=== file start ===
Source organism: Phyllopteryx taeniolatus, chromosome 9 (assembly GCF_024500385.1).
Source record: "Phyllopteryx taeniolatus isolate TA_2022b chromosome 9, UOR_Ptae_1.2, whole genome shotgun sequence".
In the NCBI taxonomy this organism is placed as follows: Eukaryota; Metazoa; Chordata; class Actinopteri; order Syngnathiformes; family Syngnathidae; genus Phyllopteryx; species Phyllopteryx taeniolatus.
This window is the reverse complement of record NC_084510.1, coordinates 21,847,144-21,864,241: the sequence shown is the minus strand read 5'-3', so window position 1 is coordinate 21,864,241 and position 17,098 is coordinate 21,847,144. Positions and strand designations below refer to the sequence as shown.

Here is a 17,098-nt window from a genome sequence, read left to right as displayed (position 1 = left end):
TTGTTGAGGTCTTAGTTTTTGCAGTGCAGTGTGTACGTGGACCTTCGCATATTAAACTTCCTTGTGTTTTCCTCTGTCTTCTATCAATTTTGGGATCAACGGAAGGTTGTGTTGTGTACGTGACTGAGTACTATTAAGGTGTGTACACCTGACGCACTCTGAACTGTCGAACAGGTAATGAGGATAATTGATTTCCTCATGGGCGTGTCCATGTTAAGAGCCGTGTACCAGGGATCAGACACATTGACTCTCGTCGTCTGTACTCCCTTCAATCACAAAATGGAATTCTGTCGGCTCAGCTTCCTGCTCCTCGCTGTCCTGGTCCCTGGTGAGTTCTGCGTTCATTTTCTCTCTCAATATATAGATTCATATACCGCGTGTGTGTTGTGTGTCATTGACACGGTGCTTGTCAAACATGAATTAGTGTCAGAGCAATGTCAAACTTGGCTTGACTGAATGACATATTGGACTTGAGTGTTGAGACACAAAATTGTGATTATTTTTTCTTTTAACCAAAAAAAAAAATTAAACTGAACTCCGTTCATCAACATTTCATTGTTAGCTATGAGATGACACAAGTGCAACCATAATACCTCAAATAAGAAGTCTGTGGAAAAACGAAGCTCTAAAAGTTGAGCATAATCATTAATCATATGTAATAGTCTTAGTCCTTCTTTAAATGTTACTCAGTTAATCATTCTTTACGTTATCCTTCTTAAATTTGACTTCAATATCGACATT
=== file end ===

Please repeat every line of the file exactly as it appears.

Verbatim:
Source organism: Phyllopteryx taeniolatus, chromosome 9 (assembly GCF_024500385.1).
Source record: "Phyllopteryx taeniolatus isolate TA_2022b chromosome 9, UOR_Ptae_1.2, whole genome shotgun sequence".
In the NCBI taxonomy this organism is placed as follows: Eukaryota; Metazoa; Chordata; class Actinopteri; order Syngnathiformes; family Syngnathidae; genus Phyllopteryx; species Phyllopteryx taeniolatus.
This window is the reverse complement of record NC_084510.1, coordinates 21,847,144-21,864,241: the sequence shown is the minus strand read 5'-3', so window position 1 is coordinate 21,864,241 and position 17,098 is coordinate 21,847,144. Positions and strand designations below refer to the sequence as shown.

Here is a 17,098-nt window from a genome sequence, read left to right as displayed (position 1 = left end):
TTGTTGAGGTCTTAGTTTTTGCAGTGCAGTGTGTACGTGGACCTTCGCATATTAAACTTCCTTGTGTTTTCCTCTGTCTTCTATCAATTTTGGGATCAACGGAAGGTTGTGTTGTGTACGTGACTGAGTACTATTAAGGTGTGTACACCTGACGCACTCTGAACTGTCGAACAGGTAATGAGGATAATTGATTTCCTCATGGGCGTGTCCATGTTAAGAGCCGTGTACCAGGGATCAGACACATTGACTCTCGTCGTCTGTACTCCCTTCAATCACAAAATGGAATTCTGTCGGCTCAGCTTCCTGCTCCTCGCTGTCCTGGTCCCTGGTGAGTTCTGCGTTCATTTTCTCTCTCAATATATAGATTCATATACCGCGTGTGTGTTGTGTGTCATTGACACGGTGCTTGTCAAACATGAATTAGTGTCAGAGCAATGTCAAACTTGGCTTGACTGAATGACATATTGGACTTGAGTGTTGAGACACAAAATTGTGATTATTTTTTCTTTTAACCAAAAAAAAAAATTAAACTGAACTCCGTTCATCAACATTTCATTGTTAGCTATGAGATGACACAAGTGCAACCATAATACCTCAAATAAGAAGTCTGTGGAAAAACGAAGCTCTAAAAGTTGAGCATAATCATTAATCATATGTAATAGTCTTAGTCCTTCTTTAAATGTTACTCAGTTAATCATTCTTTACGTTATCCTTCTTAAATTTGACTTCAATATCGACATT